Another day and another massacre fueled by religious intolerance. As of this writing the United States is still reeling and trying to make sense of the attack on a Jewish community center in San Diego. Last week it was an attack by Islamic fundamentalists on Christians praying on Easter Sunday in Sri Lanka. A few weeks before, praying Muslims were gunned down by a lone wolf killer in New Zealand who broadcast his gruesome acts on Facebook Live. It’s easy for the cultural pundits on both sides to blame whole religions and ideologies, but ultimately the common denominator is that our blood is all the same color.
Common among the attackers was the spewing of hate on the Internet and social networks. Deeper challenges are at play – whether hate and misinformation should be allowed online under the democratic principles of free speech. As with many of the challenges Interfor covers, there are no easy answers, but when the stakes are so high that violence occurs, those questions need to be addressed.
Big Tech is growing up
When many of the Silicon Valley platforms started gaining traction (with teams led by then young millennials), the goal was to accumulate as many users as fast as possible. And while that is still the Silicon Valley ethos – explosive growth above everything else – many of the Bay Area elite have matured into (more) responsible business leaders. An example: the about-face Mark Zuckerberg made after denying Facebook had anything to do with the outcome of the 2016 presidential elections.
This change was also palpable at the turn of the decade when images of the “Arab Spring” and crowds throwing off decades of dictatorship turned to images of ISIS beheading journalists on Instagram. Stakes in the game changed with terrorists using social platforms to not only recruit but to broadcast images of extreme violence to terrorize their foes. That was the wakeup call for many platforms (though social media platforms such as Twitter and Reddit were the bullhorns for alt-right groups, and the tech companies were slow to censor them).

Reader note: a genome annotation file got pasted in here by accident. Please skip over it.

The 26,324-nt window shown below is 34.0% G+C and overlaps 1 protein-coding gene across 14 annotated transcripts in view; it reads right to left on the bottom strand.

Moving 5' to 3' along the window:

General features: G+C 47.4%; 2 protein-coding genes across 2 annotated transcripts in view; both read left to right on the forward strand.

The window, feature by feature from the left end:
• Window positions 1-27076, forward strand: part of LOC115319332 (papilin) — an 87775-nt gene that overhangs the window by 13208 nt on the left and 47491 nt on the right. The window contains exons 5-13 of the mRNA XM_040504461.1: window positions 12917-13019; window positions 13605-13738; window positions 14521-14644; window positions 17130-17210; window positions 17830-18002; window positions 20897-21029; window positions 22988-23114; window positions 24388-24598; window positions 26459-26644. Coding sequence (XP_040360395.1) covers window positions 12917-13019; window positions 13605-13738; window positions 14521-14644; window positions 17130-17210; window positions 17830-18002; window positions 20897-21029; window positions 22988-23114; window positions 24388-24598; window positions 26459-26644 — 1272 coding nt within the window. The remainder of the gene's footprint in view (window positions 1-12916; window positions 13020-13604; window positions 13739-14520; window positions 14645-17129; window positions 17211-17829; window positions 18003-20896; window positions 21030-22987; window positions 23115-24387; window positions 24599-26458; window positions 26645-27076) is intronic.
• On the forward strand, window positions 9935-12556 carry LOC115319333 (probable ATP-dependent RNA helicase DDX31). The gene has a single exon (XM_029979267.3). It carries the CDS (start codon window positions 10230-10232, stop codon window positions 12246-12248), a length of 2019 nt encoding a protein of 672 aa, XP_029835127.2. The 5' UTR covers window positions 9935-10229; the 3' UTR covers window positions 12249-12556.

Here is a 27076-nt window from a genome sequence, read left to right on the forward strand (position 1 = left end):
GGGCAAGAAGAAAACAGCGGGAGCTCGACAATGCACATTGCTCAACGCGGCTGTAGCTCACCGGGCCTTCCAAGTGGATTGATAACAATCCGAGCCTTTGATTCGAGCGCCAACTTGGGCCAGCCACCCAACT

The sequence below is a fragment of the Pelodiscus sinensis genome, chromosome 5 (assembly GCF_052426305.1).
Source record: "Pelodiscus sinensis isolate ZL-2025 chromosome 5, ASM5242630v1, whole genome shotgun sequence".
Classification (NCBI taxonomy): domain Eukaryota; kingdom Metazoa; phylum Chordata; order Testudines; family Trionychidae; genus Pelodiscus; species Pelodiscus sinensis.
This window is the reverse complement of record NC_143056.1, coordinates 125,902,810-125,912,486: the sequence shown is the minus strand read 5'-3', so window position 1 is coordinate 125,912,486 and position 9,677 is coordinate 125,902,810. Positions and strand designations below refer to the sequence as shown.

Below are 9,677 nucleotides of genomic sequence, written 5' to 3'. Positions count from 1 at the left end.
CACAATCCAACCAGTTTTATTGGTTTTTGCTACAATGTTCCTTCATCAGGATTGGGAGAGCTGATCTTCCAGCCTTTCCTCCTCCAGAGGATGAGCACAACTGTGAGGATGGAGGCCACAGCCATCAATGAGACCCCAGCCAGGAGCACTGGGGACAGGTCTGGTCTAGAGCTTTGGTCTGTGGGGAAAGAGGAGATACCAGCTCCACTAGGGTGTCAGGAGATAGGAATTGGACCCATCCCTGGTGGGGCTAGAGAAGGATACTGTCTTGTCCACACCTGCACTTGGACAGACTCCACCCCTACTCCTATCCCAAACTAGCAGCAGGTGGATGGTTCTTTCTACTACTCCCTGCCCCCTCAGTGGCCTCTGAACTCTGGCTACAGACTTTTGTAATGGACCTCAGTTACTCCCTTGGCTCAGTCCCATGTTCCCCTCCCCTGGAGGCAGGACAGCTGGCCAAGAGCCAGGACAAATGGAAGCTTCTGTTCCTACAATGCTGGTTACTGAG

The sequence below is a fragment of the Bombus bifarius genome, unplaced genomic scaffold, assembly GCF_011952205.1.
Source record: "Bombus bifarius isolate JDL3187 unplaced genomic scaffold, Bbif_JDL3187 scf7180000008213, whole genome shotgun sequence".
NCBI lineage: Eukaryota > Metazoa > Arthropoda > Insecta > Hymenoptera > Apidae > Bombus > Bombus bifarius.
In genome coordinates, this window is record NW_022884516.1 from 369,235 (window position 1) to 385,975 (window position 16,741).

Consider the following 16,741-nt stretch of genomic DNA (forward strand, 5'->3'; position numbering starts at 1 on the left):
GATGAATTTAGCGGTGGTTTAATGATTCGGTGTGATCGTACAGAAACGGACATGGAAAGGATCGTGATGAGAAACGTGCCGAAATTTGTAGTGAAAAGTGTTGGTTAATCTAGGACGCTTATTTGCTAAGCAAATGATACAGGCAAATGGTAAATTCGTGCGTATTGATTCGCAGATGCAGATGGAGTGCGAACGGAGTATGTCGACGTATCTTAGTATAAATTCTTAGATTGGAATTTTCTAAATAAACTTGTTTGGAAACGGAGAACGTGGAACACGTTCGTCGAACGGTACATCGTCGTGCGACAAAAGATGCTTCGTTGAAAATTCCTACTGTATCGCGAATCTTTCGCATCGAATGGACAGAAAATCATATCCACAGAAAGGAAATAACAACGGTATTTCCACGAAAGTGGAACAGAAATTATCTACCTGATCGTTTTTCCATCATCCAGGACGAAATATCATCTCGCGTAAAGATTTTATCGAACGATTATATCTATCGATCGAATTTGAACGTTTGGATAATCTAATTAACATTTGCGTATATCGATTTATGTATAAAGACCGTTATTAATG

We perhaps tend not to care much about events on the other side of the world until they come into our living rooms and laptops. At home, we are still feeling the impact of mud-slinging campaigns of the 2016 elections and Brexit. Which brings us to the problem at hand: knowing there will be hate speech (it is allowed under free speech) on social media platforms, to what extent should it be regulated?
Yelling “Fire!” in a crowded theater
There is the age-old idea that just because you can yell “fire” in a crowded theater doesn’t mean you should. Most users on these platforms don’t have malicious intent. The worse some of us do is repost a piece of fake news (not knowing it was fake). The problem, however, is the use of these platforms to organize violence against specific groups.
A recent New York Times article shows a major rift opening between the United States and the rest of the world about regulating content on the social platforms. Many other countries impacted by violence (ex. New Zealand) want to restrict content. While the tech companies based in the United States who own the platforms have the right to censor what they see fit, they have chosen to lean very heavily towards the First Amendment. Silicon Valley libertarian views aside, they most likely have a financial incentive not to censor content. Of course this is not relevant for all content (nudity is not allowed on many platforms), but racist hashtags and dog whistling anti-Semitism seem to be allowed.
When faced with public and government pressure, platforms such as Facebook have begun self-policing using human input and AI. After the outcry of Russian interference in the 2016 Presidential elections and the concern about other elections being “hacked” (such as the recent Israeli elections), big tech has begun to clean up fake accounts (many of which spew fake news, hate and, misinformation). But it is not enough, and without threats from users and Congress nothing really changes dramatically.
Throughout history technologies created for non-threatening and collaborative reasons (such as linking your friends on a social network) have morphed into something ominous. No one government or organization has the answers; facts on the ground change quickly alongside platform upgrades. The intention of those seeking to harm us only grows stronger following each attack. Unplugging is not an answer – burying our heads in the sand will keep us behind the trends. The hard path is somewhere in the middle, but we need to ensure we’re not trampling on democracy on our way to staying safe.